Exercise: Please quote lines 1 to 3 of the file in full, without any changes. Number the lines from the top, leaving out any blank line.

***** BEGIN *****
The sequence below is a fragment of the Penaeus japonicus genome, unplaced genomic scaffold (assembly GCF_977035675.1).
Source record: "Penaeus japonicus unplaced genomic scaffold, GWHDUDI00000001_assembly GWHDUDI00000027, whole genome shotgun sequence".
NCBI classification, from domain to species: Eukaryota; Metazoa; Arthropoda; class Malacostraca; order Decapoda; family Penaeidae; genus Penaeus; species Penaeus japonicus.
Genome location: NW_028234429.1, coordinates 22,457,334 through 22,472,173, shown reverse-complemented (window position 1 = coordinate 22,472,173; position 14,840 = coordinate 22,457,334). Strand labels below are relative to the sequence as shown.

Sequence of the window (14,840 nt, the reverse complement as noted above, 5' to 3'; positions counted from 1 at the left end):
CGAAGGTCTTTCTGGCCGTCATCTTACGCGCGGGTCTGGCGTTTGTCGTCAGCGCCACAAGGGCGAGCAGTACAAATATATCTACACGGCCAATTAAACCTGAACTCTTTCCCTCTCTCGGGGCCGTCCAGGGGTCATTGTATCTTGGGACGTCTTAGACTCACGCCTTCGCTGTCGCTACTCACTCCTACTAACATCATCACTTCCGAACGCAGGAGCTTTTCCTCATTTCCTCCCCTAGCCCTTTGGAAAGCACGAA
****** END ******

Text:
The sequence below is a fragment of the Penaeus japonicus genome, unplaced genomic scaffold (assembly GCF_977035675.1).
Source record: "Penaeus japonicus unplaced genomic scaffold, GWHDUDI00000001_assembly GWHDUDI00000027, whole genome shotgun sequence".
NCBI classification, from domain to species: Eukaryota; Metazoa; Arthropoda; class Malacostraca; order Decapoda; family Penaeidae; genus Penaeus; species Penaeus japonicus.